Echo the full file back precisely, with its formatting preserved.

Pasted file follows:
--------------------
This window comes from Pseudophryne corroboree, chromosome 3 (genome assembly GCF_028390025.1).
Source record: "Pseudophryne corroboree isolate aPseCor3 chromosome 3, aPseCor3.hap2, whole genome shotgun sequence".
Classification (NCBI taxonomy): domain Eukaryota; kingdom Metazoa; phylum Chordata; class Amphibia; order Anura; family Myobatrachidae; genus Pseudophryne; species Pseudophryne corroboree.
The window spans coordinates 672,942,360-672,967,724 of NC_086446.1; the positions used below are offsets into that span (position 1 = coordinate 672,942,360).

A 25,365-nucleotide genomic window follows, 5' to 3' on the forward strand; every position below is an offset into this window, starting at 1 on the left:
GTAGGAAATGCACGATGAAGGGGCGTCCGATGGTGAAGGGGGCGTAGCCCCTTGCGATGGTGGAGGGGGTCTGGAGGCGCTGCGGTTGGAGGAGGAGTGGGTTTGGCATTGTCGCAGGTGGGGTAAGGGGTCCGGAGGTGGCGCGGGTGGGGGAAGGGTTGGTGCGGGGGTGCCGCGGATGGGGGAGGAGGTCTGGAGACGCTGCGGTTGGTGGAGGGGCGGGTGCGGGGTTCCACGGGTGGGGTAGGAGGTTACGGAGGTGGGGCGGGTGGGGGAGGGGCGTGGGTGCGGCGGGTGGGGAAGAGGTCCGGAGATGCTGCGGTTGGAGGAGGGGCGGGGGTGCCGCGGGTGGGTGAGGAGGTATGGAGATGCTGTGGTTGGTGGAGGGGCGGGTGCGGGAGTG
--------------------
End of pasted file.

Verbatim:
This window comes from Pseudophryne corroboree, chromosome 3 (genome assembly GCF_028390025.1).
Source record: "Pseudophryne corroboree isolate aPseCor3 chromosome 3, aPseCor3.hap2, whole genome shotgun sequence".
Classification (NCBI taxonomy): domain Eukaryota; kingdom Metazoa; phylum Chordata; class Amphibia; order Anura; family Myobatrachidae; genus Pseudophryne; species Pseudophryne corroboree.
The window spans coordinates 672,942,360-672,967,724 of NC_086446.1; the positions used below are offsets into that span (position 1 = coordinate 672,942,360).

A 25,365-nucleotide genomic window follows, 5' to 3' on the forward strand; every position below is an offset into this window, starting at 1 on the left:
GTAGGAAATGCACGATGAAGGGGCGTCCGATGGTGAAGGGGGCGTAGCCCCTTGCGATGGTGGAGGGGGTCTGGAGGCGCTGCGGTTGGAGGAGGAGTGGGTTTGGCATTGTCGCAGGTGGGGTAAGGGGTCCGGAGGTGGCGCGGGTGGGGGAAGGGTTGGTGCGGGGGTGCCGCGGATGGGGGAGGAGGTCTGGAGACGCTGCGGTTGGTGGAGGGGCGGGTGCGGGGTTCCACGGGTGGGGTAGGAGGTTACGGAGGTGGGGCGGGTGGGGGAGGGGCGTGGGTGCGGCGGGTGGGGAAGAGGTCCGGAGATGCTGCGGTTGGAGGAGGGGCGGGGGTGCCGCGGGTGGGTGAGGAGGTATGGAGATGCTGTGGTTGGTGGAGGGGCGGGTGCGGGAGTG